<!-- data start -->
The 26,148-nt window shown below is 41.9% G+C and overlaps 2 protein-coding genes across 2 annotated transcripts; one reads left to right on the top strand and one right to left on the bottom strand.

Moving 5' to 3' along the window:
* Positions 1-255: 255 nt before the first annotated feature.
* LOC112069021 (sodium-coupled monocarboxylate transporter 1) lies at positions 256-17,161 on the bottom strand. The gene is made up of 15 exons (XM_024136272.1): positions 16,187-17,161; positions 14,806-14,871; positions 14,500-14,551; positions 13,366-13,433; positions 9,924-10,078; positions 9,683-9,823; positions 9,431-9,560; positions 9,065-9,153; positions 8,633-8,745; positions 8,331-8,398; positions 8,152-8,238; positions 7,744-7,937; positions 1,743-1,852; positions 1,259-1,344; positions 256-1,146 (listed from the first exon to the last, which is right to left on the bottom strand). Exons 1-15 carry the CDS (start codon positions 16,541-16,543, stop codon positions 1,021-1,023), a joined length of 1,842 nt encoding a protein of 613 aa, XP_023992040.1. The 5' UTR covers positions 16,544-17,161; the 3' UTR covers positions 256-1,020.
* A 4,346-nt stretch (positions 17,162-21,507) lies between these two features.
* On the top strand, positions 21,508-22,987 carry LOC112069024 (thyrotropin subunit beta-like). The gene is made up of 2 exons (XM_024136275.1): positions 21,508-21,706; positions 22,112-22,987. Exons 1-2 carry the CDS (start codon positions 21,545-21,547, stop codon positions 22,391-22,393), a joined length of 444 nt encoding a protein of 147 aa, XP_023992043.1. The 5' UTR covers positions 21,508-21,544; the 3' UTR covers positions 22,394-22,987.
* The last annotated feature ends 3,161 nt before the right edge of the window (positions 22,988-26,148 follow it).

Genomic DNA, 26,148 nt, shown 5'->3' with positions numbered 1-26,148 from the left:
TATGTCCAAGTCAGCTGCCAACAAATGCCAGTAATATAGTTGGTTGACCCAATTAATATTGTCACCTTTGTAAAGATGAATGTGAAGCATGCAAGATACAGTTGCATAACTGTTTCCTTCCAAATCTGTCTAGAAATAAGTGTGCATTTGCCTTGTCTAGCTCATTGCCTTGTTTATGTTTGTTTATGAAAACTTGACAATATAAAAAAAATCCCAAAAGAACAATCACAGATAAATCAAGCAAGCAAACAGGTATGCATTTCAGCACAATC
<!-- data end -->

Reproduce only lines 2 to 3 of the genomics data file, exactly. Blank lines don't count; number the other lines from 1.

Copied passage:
Moving 5' to 3' along the window:
* Positions 1-255: 255 nt before the first annotated feature.